ClarificationA headline and article in March 28 editions of The Sun may have left the misimpression that a Baltimore City school system audit had found that the Stadium School was failing and would have to close unless test scores and instruction improved.In fact, the audit did not suggest that the school was failing and would need to close. The audit stated that when the Stadium School opened in 1994, its planners set five-year performance goals and said they would close the school if such goals were not met. The audit also pointed out that "based on current data trends, it seems highly unlikely" that the goals will be achieved on time.
NEWS
By Mike Bowler and Mike Bowler,SUN STAFF | February 22, 2004
WHEN I WIN the lottery and have my own school, it will look pretty much like the GreenMount School. It's in the heart of Baltimore at the end of a quiet Remington street, adjacent to Wyman Park, the school's de facto playground. It isn't big. It isn't fancy. Seventy-four kids in grades one through eight is about right. That way, everyone knows everyone else. Kids don't get lost in the shuffle. Perhaps, like GreenMount, I'll take over an abandoned city rec center, fix it up and put it to good use. GreenMount is as diverse economically, racially and culturally as is humanly possible.
NEWS
By Lynn Anderson and Lynn Anderson,SUN STAFF | October 16, 1999
High school pep rallies aren't what they used to be. Gone are the days when an entire student body could crowd into a gymnasium to build school spirit and not risk a melee.Hoping to avoid campus violence -- such as the vicious fight between two girls after the recent homecoming pep rally at Milford Mill Academy in Baltimore County -- even the most optimistic school officials are taking precautions.In Baltimore County, one principal bans pep rallies, and another requires some students to watch them on closed-circuit television.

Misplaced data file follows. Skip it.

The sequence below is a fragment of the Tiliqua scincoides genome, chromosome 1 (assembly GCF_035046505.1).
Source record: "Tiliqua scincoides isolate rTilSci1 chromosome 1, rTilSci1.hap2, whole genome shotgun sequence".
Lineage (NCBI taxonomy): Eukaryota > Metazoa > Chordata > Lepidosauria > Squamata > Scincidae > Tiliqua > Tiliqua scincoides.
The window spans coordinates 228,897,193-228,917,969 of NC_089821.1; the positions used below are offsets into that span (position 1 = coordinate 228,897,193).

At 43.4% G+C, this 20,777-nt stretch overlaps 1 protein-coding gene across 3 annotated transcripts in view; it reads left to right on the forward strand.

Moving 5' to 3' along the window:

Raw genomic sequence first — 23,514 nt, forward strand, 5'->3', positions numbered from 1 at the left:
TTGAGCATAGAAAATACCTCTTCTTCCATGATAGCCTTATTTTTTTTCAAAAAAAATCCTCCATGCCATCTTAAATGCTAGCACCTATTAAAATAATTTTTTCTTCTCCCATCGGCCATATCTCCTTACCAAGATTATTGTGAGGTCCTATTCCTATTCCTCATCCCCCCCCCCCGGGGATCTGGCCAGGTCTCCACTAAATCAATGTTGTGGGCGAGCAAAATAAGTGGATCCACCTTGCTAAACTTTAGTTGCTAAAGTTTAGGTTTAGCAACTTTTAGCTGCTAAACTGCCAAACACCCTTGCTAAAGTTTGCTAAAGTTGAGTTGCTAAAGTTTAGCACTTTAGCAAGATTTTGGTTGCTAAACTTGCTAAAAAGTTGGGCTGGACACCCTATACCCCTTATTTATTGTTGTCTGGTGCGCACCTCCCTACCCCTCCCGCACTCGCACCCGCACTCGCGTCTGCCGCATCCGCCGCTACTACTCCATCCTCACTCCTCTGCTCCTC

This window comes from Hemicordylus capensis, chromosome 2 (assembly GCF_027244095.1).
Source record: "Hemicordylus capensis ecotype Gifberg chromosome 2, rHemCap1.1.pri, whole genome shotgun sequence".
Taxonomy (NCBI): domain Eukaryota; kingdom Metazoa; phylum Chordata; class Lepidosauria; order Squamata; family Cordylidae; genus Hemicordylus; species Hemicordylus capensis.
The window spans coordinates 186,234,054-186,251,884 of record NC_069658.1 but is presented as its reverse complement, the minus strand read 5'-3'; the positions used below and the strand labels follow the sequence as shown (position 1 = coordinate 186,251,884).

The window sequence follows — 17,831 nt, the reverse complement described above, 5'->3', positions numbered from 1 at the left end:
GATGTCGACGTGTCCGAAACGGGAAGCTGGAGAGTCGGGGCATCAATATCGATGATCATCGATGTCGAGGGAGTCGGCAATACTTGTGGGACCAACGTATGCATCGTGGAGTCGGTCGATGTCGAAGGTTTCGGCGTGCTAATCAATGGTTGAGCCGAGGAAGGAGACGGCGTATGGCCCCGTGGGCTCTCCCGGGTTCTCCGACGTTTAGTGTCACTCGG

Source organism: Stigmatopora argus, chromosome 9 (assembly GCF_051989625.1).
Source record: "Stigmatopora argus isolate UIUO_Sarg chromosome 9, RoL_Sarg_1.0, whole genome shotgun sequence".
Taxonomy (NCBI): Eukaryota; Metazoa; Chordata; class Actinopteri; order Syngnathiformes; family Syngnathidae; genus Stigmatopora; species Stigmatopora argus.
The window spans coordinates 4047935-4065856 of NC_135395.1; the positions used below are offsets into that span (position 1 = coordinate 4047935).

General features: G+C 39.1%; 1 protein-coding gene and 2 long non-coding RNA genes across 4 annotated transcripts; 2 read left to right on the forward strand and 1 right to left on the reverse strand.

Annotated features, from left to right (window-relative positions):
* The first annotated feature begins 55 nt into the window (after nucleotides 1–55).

NEWS
October 30, 1996
A photo caption on Page 1A in yesterday's editions about students from Johnston Square Elementary School in Baltimore visiting Spring Meadow Farms in Upperco incorrectly identified the school.The Sun regrets the errors.
NEWS
October 31, 1996
A photo caption on Page 1A in yesterday's editions about students from Johnston Square Elementary School in Baltimore visiting Spring Meadow Farms in Upperco incorrectly identified the school.The Sun regrets the errors.
NEWS
By Justin Fenton, The Baltimore Sun | February 6, 2014
A 12-year-old girl was robbed at gunpoint while walking to her Southeast Baltimore school last week, police confirmed after the school's principal sent parents a letter about the incident. The girl, a student at Patterson Park Public Charter School in the first block of N. Lakewood Ave., was walking to school in her uniform about 7:30 a.m. Jan. 28 when a man wearing a ski mask approached her with a gun drawn and demanded her cellphone. The incident took place at Rose Street and Fairmount Avenue, and the gunman fled eastbound on Fairmount Avenue, police said.
SPORTS
By Aaron Oster | January 3, 2014
With Old School RAW coming to Baltimore on Monday, I got a chance to talk to a WWE Superstar that is constantly referred to as “old school," Antonio Cesaro. We had a chance to talk about his past year, his affiliation with the Real Americans, his rise through the independent circuit, his time recently at WWE's developmental organization, NXT, as well as his thoughts on Old School RAW. Q: How would you characterize your 2013 in the WWE? A: Well, I started the year as the United States champion, and now I am not the United States champion.
NEWS
August 26, 2013